Items you will need
3/8-inch ratchet and socket set
Fan pulley holding wrench
Fan clutch nut wrench
Line wrench set
Lift the hood and detach the negative battery cable with a wrench.
Loosen the clamp holding the air-cleaner housing end to the throttle body with a flat-head screwdriver and release the spring clips holding the other end to the front of the engine compartment. Remove the air-cleaner housing. On some Explorer models, you will need to unplug the intake-air-temperature sensor attached to the housing as well.
Install an 18-inch piece of vinyl hose to the drain valve at the bottom of the radiator. Position a large drain pan under the radiator and point the vinyl hose to the pan. Open the drain valve, loosen the radiator cap and drain the coolant from the radiator. When finished, close the valve and cover the pan to keep the coolant clean for later reuse.
Loosen the clamps holding the upper and lower radiator hoses to the fittings with a flat-head screwdriver. Slide the clamps back a few inches and detach the hoses from the radiator fittings.
Pull the coolant reservoir hose off the radiator neck by hand.
Unfasten the cooling fan shroud from the radiator with a wrench and move the shroud toward the engine to gain clearance to remove the radiator. If you have a 2001 Explorer or later model, detach the cooling fan and clutch assembly from the water pump, using a fan-clutch-removal tool and take the fan-clutch assembly and shroud out of the engine compartment.
Position a small catch pan under the two cooler lines at the radiator if you have an Explorer with an automatic transmission. Hold the line fittings with a backup wrench and disconnect the line-retaining nuts with a line wrench. After disconnecting the lines, plug the line openings with clean, plastic sheets and rubber bands to prevent contamination of the system.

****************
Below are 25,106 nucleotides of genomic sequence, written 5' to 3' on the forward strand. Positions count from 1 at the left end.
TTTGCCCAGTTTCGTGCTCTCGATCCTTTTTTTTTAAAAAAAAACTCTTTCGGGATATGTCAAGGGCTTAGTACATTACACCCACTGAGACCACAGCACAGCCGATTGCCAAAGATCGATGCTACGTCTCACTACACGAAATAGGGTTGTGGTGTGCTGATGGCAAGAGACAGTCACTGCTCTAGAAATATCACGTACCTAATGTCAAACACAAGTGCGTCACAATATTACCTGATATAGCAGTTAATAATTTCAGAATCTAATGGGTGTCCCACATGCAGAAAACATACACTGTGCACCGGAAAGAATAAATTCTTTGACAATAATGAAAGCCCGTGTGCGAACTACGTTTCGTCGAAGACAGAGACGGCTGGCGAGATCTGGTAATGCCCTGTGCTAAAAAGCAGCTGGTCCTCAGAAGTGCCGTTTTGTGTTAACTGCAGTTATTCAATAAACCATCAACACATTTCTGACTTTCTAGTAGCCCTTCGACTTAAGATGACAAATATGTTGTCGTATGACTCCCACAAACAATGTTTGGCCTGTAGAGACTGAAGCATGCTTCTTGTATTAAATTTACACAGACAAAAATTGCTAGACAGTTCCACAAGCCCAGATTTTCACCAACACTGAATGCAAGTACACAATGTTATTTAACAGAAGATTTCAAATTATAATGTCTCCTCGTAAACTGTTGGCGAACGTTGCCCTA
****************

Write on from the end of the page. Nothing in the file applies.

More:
Unfasten the radiator mounting bolts with a ratchet, ratchet extension and socket. Look for any hidden fasteners at the bottom of the radiator and remove them. When ready, carefully lift the radiator up and out of the engine compartment.
Items you will need
18-inch piece of vinyl hose
Large drain pan
Fan clutch removal tool (optional)
Small catch pan
Line wrench (optional)
2 clean plastic sheets
2 rubber bands
Park the Windstar and let it cool for a few hours so that the coolant can get to a safe temperature. Put a drain pan underneath the driver's side of the radiator. Open the petcock on the bottom of the radiator on the driver's side, using the 3/8-inch ratchet and socket. Empty the coolant into the pan.
Pop the hood. Remove the pushpins around the grille opening using your hands. Unplug the cooling fan wiring harness with your hands. Unbolt the cooling fan from the radiator with the 3/8-inch ratchet and socket. Lift the fan out of the engine bay.
Remove the hose clamps on the upper and lower radiator hoses with the flat-head screwdriver. Pull the hoses off of the radiator with your hands. Remove the clips holding the headlights in place using the 3/8-inch ratchet and socket. Remove the turn signals from the core support with the 3/8-inch ratchet and socket, then pull the turn signals and headlamps off to the side.
Unbolt the grille opening panel bracket bolts using the 3/8-inch ratchet and socket. Detach the radiator grille opening panel brackets with the ratchet and pull it to the side. Unbolt the hood latch support with the 3/8-inch ratchet and socket and pull it to the side.
Unbolt the radiator from the core support using the 3/8-inch ratchet and socket. Detach the retaining screws on the grille opening, using the Phillips screwdriver. Unbolt the air conditioner condenser from the core support with the 3/8-inch ratchet and socket. Lift it up and out of the core support as you simultaneously push down on the radiator to release the clips holding the radiator to the base of the core support. Lift the radiator up and out of the core support and away from the vehicle.
Items you will need
Open-end wrench set
3/8-inch ratchet, extension and socket set